Narratives and metaphors are ways by which people make sense of experience (or construct meaning), but they are also instruments by which political leaders seek to legitimize their policies and mobilize public support (or wield power). In this chapter we analyze key political speeches by Presidents Bush and Obama on particular ceremonial occasions in order to explore the connections between language, oratory and power. More specifically, we examine how both presidents deal with the issues of war and US national security and identify some of the continuities and contrasts in their uses of narrative and metaphor. As anthropologists, we are not just interested in analyzing these as texts; we also consider the wider social and cultural context in which these speeches were delivered, and the symbolism and semiotics of these ritual occasions. Taking up Bloch and ParryÊs (1975) concepts of „linguistic ritual‰ and „formalized codes,‰ we ask, „How are these presidential speeches made authoritative? How do they narrate ÂAmericaÊ? How do they explain the failures of the past and envision the future? More specifically, how do they convey their political messages about homeland security and threats to the nation? And how do they hail or interpellate their audiences in their attempts to manufacture consent?‰
We suggest that whereas President BushÊs rhetoric tended to emphasize fear and hatred, shock and awe, American military might and unilateralism, President Obama, at least initially, downplayed belligerence and the flouting of international law and emphasized the importance of teamwork and international cooperation. Bush sought to rally Americans behind their president as a commander-in-chief engaged in an all-out „war‰ on terror. Obama, by contrast, drew on a different repertoire of military values·covering each otherÊs backs, leaving no one behind and disinterested service to oneÊs country·and transposed these „Team America‰ ideals into a model of the civilian sociality needed to forge a multicultural America that is „built to last.‰ ObamaÊs change in tone differed radically from that of Bush, initially capturing the enthusiasm of the American·and global·public tired of permanent war. He was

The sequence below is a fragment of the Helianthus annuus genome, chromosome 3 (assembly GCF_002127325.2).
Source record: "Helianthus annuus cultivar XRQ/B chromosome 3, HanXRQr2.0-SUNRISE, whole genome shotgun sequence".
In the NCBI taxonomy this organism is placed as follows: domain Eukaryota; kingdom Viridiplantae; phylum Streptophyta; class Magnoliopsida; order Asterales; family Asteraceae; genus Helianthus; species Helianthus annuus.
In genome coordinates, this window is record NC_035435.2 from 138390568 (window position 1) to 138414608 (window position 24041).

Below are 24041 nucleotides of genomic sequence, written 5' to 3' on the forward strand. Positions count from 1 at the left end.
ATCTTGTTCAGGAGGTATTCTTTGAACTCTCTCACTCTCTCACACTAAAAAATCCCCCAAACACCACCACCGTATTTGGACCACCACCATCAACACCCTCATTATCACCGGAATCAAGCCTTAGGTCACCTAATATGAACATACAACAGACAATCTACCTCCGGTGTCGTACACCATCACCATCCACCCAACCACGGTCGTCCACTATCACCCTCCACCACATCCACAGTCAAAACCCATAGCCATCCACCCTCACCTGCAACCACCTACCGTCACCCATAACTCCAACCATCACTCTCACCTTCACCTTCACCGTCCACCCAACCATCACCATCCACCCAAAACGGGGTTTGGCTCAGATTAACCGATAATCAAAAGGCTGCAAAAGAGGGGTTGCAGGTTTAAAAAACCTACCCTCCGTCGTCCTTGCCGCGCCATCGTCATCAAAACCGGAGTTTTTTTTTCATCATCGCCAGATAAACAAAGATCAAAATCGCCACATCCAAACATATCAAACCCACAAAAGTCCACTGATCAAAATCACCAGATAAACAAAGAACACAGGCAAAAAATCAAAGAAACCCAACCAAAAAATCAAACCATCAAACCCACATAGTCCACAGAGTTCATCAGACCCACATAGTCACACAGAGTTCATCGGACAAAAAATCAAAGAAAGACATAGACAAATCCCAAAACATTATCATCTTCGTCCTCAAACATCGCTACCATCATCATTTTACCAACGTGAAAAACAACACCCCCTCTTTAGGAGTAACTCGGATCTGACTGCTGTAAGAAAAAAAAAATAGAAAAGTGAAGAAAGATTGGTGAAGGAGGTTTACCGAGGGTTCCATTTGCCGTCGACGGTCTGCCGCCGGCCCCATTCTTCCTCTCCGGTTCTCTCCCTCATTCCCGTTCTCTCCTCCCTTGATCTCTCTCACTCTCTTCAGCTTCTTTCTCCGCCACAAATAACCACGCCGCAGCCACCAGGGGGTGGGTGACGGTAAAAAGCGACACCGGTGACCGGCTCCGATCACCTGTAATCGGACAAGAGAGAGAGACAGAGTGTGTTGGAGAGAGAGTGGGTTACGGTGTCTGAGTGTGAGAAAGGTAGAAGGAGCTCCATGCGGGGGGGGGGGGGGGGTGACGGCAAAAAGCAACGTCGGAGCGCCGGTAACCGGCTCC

rewarded in 2009 with the Nobel Peace Prize for promoting a „new climate‰ in international relations and „reaching out to the Muslim world.‰ Contrary to expectations, Obama has continued to use the war-on-terror apparatus that Bush created; however, by shifting the focus away from conventional „troops on the ground,‰ he and Secretary of Defense John Kerry are able to claim that this is „not war‰ because it involves „no attempt to take over the country‰ (Lakoff, 2013). Instead, he has relied on secret „kill lists,‰ unmanned drone attacks, extrajudicial killings and undercover operations all based on undisclosed or „classified‰ legal opinions (Scahill, 2013). This „limited war‰ approach recalls the sanitized „surgical strike‰ metaphors of the first Gulf War (Lakoff, 1991, 2013).